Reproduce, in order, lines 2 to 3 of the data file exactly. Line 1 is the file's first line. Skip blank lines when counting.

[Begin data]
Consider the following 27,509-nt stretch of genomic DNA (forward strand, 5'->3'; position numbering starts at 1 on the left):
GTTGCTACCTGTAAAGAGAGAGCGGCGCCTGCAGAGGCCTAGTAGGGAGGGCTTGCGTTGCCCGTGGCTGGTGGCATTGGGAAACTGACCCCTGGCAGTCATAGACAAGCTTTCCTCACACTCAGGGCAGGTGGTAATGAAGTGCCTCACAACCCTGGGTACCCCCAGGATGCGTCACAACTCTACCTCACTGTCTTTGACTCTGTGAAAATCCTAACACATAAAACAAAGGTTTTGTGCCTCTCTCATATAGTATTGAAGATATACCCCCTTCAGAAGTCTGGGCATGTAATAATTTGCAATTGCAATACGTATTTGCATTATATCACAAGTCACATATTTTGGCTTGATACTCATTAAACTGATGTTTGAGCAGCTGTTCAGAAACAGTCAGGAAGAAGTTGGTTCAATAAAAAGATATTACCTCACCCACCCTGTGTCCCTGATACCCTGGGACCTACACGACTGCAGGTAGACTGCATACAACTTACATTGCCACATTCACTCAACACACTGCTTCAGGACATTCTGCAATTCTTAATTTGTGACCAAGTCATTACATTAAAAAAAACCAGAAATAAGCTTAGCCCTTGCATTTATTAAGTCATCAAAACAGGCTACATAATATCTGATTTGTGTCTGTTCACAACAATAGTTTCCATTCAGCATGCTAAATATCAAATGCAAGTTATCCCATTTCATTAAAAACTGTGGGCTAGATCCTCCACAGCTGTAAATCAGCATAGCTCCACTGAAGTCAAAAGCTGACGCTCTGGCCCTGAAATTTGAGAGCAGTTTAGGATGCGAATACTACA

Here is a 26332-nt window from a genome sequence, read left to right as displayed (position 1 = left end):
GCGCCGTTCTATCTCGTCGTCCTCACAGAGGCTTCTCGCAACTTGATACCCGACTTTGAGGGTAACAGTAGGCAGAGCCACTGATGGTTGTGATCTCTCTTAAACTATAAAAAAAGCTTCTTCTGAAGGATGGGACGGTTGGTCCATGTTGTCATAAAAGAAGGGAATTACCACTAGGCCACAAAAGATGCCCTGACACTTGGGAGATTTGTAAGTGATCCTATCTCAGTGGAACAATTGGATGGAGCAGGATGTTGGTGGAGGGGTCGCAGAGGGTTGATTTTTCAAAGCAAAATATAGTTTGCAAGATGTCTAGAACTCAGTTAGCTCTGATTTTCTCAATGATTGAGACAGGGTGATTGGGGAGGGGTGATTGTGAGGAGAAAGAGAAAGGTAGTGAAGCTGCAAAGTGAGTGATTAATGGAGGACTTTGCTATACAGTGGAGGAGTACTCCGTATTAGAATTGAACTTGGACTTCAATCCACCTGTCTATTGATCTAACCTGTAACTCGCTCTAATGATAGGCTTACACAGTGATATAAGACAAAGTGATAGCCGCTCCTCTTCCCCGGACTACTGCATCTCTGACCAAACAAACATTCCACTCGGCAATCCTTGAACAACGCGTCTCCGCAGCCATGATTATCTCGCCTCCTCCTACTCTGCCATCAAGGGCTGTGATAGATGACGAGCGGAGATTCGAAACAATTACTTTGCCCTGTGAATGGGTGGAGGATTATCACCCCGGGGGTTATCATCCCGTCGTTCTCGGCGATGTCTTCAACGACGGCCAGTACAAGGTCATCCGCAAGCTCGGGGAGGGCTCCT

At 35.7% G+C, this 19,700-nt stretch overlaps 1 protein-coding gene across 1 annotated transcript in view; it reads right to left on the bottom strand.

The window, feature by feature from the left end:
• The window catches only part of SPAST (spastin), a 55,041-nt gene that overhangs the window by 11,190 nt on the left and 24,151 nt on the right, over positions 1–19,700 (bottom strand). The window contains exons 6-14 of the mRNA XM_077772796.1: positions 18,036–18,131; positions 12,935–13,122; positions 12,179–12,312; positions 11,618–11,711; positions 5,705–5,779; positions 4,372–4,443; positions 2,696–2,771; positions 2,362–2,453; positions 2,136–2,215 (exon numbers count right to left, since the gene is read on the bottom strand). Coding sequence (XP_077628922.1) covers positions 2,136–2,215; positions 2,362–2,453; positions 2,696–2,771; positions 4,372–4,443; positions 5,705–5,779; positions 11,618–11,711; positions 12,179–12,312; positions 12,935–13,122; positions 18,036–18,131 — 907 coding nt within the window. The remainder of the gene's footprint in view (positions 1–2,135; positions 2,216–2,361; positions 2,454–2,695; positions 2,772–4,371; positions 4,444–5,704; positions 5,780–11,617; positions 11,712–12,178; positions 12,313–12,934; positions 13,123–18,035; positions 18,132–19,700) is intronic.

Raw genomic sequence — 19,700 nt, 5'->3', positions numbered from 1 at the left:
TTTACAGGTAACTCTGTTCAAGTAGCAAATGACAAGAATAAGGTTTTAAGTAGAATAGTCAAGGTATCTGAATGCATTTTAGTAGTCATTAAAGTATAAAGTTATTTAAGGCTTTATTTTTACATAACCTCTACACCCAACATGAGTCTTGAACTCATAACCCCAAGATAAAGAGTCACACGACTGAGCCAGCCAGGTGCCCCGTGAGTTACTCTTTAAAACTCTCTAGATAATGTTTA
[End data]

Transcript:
GTTGCTACCTGTAAAGAGAGAGCGGCGCCTGCAGAGGCCTAGTAGGGAGGGCTTGCGTTGCCCGTGGCTGGTGGCATTGGGAAACTGACCCCTGGCAGTCATAGACAAGCTTTCCTCACACTCAGGGCAGGTGGTAATGAAGTGCCTCACAACCCTGGGTACCCCCAGGATGCGTCACAACTCTACCTCACTGTCTTTGACTCTGTGAAAATCCTAACACATAAAACAAAGGTTTTGTGCCTCTCTCATATAGTATTGAAGATATACCCCCTTCAGAAGTCTGGGCATGTAATAATTTGCAATTGCAATACGTATTTGCATTATATCACAAGTCACATATTTTGGCTTGATACTCATTAAACTGATGTTTGAGCAGCTGTTCAGAAACAGTCAGGAAGAAGTTGGTTCAATAAAAAGATATTACCTCACCCACCCTGTGTCCCTGATACCCTGGGACCTACACGACTGCAGGTAGACTGCATACAACTTACATTGCCACATTCACTCAACACACTGCTTCAGGACATTCTGCAATTCTTAATTTGTGACCAAGTCATTACATTAAAAAAAACCAGAAATAAGCTTAGCCCTTGCATTTATTAAGTCATCAAAACAGGCTACATAATATCTGATTTGTGTCTGTTCACAACAATAGTTTCCATTCAGCATGCTAAATATCAAATGCAAGTTATCCCATTTCATTAAAAACTGTGGGCTAGATCCTCCACAGCTGTAAATCAGCATAGCTCCACTGAAGTCAAAAGCTGACGCTCTGGCCCTGAAATTTGAGAGCAGTTTAGGATGCGAATACTACA

Here is a 26332-nt window from a genome sequence, read left to right as displayed (position 1 = left end):